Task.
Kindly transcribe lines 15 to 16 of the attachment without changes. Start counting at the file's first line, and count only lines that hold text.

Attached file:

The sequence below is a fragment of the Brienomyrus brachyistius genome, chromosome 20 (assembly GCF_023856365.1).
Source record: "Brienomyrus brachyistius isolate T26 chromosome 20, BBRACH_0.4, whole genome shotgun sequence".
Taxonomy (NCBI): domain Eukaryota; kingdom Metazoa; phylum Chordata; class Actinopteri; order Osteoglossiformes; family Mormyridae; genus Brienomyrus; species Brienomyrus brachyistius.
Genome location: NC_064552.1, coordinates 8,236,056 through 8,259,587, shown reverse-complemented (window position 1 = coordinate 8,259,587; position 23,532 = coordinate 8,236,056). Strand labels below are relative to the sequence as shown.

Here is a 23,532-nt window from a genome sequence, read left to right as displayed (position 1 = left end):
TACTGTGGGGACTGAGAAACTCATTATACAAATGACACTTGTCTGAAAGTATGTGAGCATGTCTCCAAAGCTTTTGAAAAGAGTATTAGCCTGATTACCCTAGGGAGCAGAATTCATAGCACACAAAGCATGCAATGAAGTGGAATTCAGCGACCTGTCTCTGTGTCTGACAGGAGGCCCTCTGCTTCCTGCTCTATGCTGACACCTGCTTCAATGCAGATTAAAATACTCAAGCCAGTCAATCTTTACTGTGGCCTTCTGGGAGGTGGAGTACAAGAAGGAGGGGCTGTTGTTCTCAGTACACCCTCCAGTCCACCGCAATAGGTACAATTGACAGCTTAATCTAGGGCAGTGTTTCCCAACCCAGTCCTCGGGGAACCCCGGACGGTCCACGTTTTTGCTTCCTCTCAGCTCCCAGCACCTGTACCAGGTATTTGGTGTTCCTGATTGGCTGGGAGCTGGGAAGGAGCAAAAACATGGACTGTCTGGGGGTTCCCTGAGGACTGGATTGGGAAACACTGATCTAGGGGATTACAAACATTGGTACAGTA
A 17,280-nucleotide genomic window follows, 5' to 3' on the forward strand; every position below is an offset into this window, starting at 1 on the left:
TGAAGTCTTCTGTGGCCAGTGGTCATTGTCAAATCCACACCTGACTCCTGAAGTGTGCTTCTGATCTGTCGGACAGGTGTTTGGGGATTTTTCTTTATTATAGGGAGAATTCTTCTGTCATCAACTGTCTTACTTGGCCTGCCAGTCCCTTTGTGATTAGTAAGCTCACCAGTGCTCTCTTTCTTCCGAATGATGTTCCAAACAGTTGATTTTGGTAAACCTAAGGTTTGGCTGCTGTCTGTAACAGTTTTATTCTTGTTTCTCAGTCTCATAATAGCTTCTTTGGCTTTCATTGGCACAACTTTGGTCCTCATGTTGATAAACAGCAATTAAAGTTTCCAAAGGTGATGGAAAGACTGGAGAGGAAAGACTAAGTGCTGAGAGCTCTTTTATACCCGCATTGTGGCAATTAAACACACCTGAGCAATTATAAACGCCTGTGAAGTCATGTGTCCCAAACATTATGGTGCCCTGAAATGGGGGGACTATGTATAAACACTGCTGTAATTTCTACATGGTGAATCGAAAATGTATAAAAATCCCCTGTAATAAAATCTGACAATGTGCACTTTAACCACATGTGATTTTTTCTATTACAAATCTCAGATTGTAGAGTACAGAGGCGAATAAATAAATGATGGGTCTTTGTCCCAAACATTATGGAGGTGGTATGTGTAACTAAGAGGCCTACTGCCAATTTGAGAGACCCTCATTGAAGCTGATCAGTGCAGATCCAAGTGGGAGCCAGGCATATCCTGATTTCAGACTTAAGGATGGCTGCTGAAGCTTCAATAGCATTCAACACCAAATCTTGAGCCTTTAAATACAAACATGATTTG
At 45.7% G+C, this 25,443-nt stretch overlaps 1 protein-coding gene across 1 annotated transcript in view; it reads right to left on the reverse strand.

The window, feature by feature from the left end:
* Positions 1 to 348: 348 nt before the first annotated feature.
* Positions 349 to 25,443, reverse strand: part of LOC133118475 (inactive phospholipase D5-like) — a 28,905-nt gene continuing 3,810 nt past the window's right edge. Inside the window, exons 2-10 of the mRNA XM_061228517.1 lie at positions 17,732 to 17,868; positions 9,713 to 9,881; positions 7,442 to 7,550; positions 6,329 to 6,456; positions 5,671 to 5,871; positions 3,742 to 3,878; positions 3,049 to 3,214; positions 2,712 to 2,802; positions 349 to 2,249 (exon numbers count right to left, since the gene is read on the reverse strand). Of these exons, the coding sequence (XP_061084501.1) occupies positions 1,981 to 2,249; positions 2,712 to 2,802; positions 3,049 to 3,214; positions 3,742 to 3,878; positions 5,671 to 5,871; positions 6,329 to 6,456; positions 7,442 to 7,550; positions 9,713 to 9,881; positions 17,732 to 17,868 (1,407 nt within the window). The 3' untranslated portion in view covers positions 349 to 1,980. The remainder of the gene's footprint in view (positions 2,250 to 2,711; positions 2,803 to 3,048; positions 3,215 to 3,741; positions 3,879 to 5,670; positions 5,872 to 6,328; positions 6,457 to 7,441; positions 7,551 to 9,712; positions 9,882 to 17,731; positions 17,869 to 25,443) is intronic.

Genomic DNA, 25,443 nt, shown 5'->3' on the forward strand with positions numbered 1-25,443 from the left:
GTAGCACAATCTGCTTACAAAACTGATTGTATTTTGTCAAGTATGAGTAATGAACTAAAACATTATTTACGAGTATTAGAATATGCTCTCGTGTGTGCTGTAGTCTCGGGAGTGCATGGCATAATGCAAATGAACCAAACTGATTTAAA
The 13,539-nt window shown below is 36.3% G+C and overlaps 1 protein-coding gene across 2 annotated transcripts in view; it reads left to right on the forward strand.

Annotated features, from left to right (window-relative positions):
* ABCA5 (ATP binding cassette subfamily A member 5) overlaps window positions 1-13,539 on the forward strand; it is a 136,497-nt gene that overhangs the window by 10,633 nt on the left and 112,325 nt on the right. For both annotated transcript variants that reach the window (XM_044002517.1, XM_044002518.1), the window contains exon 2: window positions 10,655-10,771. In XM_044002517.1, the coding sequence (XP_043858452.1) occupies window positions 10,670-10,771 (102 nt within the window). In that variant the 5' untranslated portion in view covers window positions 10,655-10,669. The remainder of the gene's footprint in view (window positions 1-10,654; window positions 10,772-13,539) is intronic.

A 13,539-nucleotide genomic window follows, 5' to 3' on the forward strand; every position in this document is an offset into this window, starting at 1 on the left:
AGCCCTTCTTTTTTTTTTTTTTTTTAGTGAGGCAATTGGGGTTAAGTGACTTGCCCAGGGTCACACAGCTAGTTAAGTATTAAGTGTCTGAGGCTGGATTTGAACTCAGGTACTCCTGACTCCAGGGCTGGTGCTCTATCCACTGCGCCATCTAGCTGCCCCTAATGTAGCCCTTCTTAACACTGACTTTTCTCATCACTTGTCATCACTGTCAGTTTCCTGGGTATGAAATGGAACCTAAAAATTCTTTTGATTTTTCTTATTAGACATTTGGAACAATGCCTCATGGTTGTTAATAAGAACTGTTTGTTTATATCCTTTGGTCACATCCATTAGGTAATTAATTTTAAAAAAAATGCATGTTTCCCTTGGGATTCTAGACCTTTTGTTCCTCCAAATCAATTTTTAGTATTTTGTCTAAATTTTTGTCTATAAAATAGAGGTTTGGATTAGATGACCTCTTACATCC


The 13,539-nt window shown below is 36.3% G+C and overlaps 1 protein-coding gene across 2 annotated transcripts in view; it reads left to right on the forward strand.

Annotated features, from left to right (window-relative positions):